On 19 September the Secretary-General’s report on reprisals was made public, including three of five cases ISHR has been actively campaigning for, namely the cases of Vanessa Mendoza (Andorra), Kadar Abdi Ibrahim (Djibouti) and the situation of civil society in Hong Kong.
In her presentation of the SG’s Reprisals Report, the Assistant Secretary-General deplored that acts of intimidation and reprisal were reported in similar scope and numbers as in the past, despite the considerable change in the engagement with the UN during the reporting period due to the pandemic, and the cancellation of many UN activities since March. The ASG said this is a worrisome sign that may signify that such acts are actually increasing in the wake of the pandemic.
She also expressed her serious concern about the increasing threats towards women human rights defenders, LGBTI defenders, indigenous groups, minorities, and youth who are disproportionately targeted.
The ASG also pointed out that in certain States, acts of reprisals and intimidation are not rare or isolated incidents, but reflect evolving patterns. She noted, in particular, the report’s references to China, Egypt, and Saudi Arabia, where allegations indicate that arbitrary detention is a systemic problem, as well as a list of countries where shrinking civic space is leading to self censorship (Libya, Nicaragua, the Philippines, Russian Federation, Sri Lanka, United Arab Emirates, and Venezuela) and a list of repressive countries regarding which multiple UN actors have raised individual allegations (Bahrain, Burundi, China, Cuba, Egypt, India, Iran, Myanmar, Saudi Arabia, Uzbekistan, and Viet Nam, among others).
Some States raise concerns about specific cases
During the dialogue, a handful of States, including the UK, Germany, and the BENELUX countries (Belgium, the Netherlands and Luxembourg) expressed their deep concern about ongoing reprisals and detention of HRDs. All of them cited the case of Mohamed el-Baqer who was involved with an NGO submission to Egypt’s Universal Periodical Review in 2019 and has remained in pre-trial detention for nearly a year; and the case of Ibrahim Metwally Hegazy, an Egyptian lawyer who was prevented from traveling to a session of the UN Working Group on Enforced Disappearances in 2017. The BENELUX countries also cited the case of Ramy Kamel Saied Salib of the Maspero Youth Foundation in Cairo, who was arbitrarily arrested, detained, and tortured in connection with his human rights work, and to prevent his participation at the November 2019 UN Forum on Minority Issues in Geneva.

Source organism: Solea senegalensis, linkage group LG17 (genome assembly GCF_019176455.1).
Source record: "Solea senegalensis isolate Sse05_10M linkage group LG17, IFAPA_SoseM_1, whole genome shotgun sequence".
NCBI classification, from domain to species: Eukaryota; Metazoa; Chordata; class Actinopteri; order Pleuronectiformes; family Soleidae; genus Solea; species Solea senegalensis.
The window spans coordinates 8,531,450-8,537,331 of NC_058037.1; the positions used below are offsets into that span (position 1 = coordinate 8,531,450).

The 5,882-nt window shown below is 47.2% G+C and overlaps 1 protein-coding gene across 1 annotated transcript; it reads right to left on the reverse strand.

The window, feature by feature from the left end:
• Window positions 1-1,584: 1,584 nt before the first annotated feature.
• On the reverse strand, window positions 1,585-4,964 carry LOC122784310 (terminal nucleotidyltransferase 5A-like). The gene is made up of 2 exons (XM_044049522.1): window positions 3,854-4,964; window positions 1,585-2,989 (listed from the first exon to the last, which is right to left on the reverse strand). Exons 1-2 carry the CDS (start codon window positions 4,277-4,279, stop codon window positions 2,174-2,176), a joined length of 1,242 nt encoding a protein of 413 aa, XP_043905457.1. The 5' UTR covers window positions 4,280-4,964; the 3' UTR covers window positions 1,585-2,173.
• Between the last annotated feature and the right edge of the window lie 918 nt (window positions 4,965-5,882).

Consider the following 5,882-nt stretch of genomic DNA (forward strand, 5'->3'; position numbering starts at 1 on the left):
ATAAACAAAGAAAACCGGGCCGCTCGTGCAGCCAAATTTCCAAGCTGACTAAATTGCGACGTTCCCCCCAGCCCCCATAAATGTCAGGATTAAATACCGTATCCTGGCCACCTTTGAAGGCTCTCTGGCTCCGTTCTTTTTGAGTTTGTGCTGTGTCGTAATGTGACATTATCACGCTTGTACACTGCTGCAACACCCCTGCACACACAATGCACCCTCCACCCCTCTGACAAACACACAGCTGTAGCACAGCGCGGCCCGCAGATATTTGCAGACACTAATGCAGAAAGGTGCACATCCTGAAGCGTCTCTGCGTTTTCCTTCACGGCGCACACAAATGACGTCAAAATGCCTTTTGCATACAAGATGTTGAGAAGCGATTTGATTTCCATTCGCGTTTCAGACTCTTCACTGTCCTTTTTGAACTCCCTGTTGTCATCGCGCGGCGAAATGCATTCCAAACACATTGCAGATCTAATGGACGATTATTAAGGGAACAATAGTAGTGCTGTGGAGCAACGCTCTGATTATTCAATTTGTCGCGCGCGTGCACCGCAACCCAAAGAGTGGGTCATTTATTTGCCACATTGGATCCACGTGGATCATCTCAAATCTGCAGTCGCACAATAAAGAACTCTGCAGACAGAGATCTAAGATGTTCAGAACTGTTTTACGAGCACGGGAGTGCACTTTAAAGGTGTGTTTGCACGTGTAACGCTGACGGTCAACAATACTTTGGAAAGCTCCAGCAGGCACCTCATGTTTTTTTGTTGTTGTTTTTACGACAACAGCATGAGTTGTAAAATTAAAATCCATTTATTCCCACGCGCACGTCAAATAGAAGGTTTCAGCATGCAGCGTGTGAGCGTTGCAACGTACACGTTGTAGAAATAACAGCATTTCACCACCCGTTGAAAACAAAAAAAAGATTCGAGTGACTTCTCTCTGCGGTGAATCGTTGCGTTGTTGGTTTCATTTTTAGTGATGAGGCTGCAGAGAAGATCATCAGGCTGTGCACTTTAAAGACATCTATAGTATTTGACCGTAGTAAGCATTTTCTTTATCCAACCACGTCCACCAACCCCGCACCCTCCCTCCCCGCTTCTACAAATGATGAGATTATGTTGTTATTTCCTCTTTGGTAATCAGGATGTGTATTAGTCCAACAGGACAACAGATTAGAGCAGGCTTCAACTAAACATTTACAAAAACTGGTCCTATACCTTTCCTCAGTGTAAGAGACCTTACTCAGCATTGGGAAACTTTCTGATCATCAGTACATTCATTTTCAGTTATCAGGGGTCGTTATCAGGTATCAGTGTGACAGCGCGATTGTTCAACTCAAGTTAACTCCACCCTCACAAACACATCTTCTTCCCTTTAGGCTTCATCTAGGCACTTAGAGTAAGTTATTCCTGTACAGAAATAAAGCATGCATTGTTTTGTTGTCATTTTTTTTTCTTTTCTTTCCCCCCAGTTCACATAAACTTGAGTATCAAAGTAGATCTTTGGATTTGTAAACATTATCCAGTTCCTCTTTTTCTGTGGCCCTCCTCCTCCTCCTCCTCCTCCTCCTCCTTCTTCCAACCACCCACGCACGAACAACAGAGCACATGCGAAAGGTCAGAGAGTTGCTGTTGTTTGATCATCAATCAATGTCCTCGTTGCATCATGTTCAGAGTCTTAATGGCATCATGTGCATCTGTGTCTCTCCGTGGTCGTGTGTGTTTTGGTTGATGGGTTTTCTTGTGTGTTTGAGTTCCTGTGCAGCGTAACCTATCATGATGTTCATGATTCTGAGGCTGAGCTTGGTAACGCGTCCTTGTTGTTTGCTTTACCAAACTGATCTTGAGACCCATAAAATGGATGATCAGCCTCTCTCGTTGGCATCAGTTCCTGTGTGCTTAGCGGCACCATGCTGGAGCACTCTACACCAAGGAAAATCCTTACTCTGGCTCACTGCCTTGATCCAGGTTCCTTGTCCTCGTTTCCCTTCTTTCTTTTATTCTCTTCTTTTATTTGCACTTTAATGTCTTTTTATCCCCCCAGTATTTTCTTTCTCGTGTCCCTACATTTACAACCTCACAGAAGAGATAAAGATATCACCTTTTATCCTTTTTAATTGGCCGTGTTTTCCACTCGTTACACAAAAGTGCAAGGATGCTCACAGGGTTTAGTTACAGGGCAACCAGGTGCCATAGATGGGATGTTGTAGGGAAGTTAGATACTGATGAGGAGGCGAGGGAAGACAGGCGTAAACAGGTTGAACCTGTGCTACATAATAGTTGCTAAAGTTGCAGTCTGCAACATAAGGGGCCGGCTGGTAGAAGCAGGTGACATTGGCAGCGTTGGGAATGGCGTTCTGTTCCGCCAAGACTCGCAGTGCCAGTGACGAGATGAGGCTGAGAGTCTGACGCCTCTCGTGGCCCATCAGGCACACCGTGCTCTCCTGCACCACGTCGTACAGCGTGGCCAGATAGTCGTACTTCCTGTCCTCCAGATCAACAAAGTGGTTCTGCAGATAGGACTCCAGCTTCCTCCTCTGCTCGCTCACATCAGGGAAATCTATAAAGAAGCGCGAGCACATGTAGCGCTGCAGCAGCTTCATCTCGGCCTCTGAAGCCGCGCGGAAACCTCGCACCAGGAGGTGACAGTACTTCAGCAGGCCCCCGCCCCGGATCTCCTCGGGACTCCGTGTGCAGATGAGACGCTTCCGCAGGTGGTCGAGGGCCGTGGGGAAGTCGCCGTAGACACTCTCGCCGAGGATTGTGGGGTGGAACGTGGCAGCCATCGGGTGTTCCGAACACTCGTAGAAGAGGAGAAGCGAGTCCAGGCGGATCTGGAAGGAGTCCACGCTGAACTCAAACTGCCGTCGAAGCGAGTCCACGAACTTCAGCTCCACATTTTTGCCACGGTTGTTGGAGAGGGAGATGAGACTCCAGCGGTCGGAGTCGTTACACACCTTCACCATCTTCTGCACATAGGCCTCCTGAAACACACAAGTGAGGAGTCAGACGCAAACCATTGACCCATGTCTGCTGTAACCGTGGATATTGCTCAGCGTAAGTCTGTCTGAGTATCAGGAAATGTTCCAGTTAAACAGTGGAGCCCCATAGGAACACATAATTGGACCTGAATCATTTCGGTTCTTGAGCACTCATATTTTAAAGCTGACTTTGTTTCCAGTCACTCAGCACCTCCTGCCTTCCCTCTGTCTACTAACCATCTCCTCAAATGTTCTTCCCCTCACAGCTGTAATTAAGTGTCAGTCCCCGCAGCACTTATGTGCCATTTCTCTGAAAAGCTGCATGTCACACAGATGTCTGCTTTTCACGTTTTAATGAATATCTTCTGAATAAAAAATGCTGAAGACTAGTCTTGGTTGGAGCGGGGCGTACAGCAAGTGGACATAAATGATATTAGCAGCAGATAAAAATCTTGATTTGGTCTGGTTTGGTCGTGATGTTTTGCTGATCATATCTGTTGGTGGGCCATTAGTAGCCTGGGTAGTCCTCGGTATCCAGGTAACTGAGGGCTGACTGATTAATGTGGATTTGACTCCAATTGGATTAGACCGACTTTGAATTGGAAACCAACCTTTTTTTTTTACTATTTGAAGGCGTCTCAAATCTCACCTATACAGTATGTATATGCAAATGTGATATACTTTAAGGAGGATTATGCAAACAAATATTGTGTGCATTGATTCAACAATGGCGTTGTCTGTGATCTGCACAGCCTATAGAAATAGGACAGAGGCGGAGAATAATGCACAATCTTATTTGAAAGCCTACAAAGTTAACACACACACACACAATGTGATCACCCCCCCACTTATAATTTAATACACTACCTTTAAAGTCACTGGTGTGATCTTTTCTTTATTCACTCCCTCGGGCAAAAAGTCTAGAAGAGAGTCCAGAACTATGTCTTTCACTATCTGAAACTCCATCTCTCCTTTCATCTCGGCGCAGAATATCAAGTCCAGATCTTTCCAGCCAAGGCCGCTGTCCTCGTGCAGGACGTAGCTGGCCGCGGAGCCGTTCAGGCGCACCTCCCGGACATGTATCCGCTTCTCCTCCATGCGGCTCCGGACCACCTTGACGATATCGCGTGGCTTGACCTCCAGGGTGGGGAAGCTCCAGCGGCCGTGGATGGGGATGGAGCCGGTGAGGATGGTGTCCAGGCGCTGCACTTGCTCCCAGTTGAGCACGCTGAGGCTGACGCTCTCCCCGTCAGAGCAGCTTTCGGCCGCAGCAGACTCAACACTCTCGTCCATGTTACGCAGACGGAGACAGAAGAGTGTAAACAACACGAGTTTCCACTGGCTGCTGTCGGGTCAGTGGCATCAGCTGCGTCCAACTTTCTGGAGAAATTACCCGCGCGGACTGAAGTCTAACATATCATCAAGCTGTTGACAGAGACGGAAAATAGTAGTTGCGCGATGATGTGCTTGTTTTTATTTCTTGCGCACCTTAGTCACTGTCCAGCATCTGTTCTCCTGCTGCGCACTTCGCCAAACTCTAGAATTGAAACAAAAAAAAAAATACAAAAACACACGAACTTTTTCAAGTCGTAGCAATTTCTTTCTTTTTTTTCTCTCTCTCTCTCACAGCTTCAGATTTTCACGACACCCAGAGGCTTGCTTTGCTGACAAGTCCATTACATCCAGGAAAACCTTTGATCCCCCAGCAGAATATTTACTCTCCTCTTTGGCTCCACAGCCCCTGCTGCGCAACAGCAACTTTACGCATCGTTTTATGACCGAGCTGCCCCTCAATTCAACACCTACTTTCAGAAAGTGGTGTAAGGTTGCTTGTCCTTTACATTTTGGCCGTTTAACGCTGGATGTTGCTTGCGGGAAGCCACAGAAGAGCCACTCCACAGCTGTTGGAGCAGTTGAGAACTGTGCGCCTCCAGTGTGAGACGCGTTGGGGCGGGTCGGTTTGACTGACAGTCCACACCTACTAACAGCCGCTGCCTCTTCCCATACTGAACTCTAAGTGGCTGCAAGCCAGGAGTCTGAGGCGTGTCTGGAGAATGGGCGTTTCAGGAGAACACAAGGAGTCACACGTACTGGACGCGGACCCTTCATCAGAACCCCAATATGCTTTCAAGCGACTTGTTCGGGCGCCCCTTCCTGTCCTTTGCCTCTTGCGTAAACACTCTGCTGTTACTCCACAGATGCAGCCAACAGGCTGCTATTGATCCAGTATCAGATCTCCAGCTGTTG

The BENELUX countries also denounced the cases of Burundian human rights lawyers Armel Niyongere, Dieudonné Bashirahishize, Vital Nshimirimana and Lambert Nigarura who were disbarred or suspended, following their cooperation with the Committee against Torture (CAT) in July 2016. In the full version of their statement, they also raised concerned about the disappearance of Od Sayavong, a Lao refugee living in Bangkok. He disappeared after having met the Special Rapporteur on extreme poverty and human rights.
The UK also raised several cases of Chinese human rights defenders (Li Yuhan, Chen Jianfang, Xu Yan, and Zhen Jianghua), who have suffered reprisals related to their engagement with the UN.
Many States deny allegations
While a significant number of States engaging in the dialogue reiterated their support for the mandate of the ASG as the UN Senior Official on reprisals to varying degrees, many of the States cited in the report intervened to deny the allegations against them and question the ASG’s methodology and credibility.
A group of States totally rejected the report, including Israel, Cuba, Saudi Arabia, China, Iran, Venezuela, the Philippines and Egypt. They denied the veracity of the information contained in the report and denounced the lack of objectivity of the mandate. Saudi Arabia, Iran, Israel, and Egypt claimed that victims cited in the report are in fact lawfully convicted criminals.
Other States expressed their doubts about the allegations against them, including Sri Lanka, Vietnam, or Colombia, claiming that the information they provided was not adequately reflected in the report.
ISHR delivered a statement in the debate expressing concerns about the large number of States cited in the report and questioning the effectiveness of the impact of the report for victims who have seen no resolution to their cases and for countries where patterns of reprisals and intimidation are occurring with impunity, such as for Bahrain, Burundi, China, Cuba, India, Egypt, Israel, Myanmar, Saudi Arabia, Sri Lanka, and Venezuela. ISHR also called on the States to use the dialogue to speak up about specific cases, to push for more accountability and to end impunity for victims.
Watch our statement here:
Contact: Salma El Hosseiny, [email protected].
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